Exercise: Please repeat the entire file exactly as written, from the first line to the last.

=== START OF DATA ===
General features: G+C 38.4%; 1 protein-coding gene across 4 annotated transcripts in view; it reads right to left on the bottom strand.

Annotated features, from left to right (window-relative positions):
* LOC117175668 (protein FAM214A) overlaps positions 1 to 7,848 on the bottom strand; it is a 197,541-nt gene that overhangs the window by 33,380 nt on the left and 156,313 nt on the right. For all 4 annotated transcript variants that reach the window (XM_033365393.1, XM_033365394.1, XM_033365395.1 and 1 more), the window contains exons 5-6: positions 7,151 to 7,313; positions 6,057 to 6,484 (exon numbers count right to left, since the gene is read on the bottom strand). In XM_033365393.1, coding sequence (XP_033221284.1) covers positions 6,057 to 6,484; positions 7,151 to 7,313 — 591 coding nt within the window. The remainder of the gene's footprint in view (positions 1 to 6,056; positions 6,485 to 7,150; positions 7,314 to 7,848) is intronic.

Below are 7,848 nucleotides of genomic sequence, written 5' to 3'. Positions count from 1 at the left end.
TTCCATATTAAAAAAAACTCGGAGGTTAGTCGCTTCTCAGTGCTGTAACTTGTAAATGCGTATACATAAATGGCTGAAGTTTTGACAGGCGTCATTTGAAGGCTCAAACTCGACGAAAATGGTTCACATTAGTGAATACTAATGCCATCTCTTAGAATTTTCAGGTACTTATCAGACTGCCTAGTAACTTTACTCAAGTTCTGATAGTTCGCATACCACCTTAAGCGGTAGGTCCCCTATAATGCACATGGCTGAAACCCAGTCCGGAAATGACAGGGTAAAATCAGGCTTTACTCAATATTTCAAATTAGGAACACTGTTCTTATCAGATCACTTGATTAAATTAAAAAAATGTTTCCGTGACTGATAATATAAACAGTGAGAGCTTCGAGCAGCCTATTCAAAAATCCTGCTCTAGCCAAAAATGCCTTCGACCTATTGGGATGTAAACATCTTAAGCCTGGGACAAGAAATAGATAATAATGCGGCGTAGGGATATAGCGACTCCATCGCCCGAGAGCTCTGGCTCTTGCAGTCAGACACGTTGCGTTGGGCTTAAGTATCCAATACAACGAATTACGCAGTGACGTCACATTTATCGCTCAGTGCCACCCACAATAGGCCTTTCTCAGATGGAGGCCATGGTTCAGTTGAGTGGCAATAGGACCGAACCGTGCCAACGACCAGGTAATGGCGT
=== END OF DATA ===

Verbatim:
General features: G+C 38.4%; 1 protein-coding gene across 4 annotated transcripts in view; it reads right to left on the bottom strand.

Annotated features, from left to right (window-relative positions):
* LOC117175668 (protein FAM214A) overlaps positions 1 to 7,848 on the bottom strand; it is a 197,541-nt gene that overhangs the window by 33,380 nt on the left and 156,313 nt on the right. For all 4 annotated transcript variants that reach the window (XM_033365393.1, XM_033365394.1, XM_033365395.1 and 1 more), the window contains exons 5-6: positions 7,151 to 7,313; positions 6,057 to 6,484 (exon numbers count right to left, since the gene is read on the bottom strand). In XM_033365393.1, coding sequence (XP_033221284.1) covers positions 6,057 to 6,484; positions 7,151 to 7,313 — 591 coding nt within the window. The remainder of the gene's footprint in view (positions 1 to 6,056; positions 6,485 to 7,150; positions 7,314 to 7,848) is intronic.

Below are 7,848 nucleotides of genomic sequence, written 5' to 3'. Positions count from 1 at the left end.
TTCCATATTAAAAAAAACTCGGAGGTTAGTCGCTTCTCAGTGCTGTAACTTGTAAATGCGTATACATAAATGGCTGAAGTTTTGACAGGCGTCATTTGAAGGCTCAAACTCGACGAAAATGGTTCACATTAGTGAATACTAATGCCATCTCTTAGAATTTTCAGGTACTTATCAGACTGCCTAGTAACTTTACTCAAGTTCTGATAGTTCGCATACCACCTTAAGCGGTAGGTCCCCTATAATGCACATGGCTGAAACCCAGTCCGGAAATGACAGGGTAAAATCAGGCTTTACTCAATATTTCAAATTAGGAACACTGTTCTTATCAGATCACTTGATTAAATTAAAAAAATGTTTCCGTGACTGATAATATAAACAGTGAGAGCTTCGAGCAGCCTATTCAAAAATCCTGCTCTAGCCAAAAATGCCTTCGACCTATTGGGATGTAAACATCTTAAGCCTGGGACAAGAAATAGATAATAATGCGGCGTAGGGATATAGCGACTCCATCGCCCGAGAGCTCTGGCTCTTGCAGTCAGACACGTTGCGTTGGGCTTAAGTATCCAATACAACGAATTACGCAGTGACGTCACATTTATCGCTCAGTGCCACCCACAATAGGCCTTTCTCAGATGGAGGCCATGGTTCAGTTGAGTGGCAATAGGACCGAACCGTGCCAACGACCAGGTAATGGCGT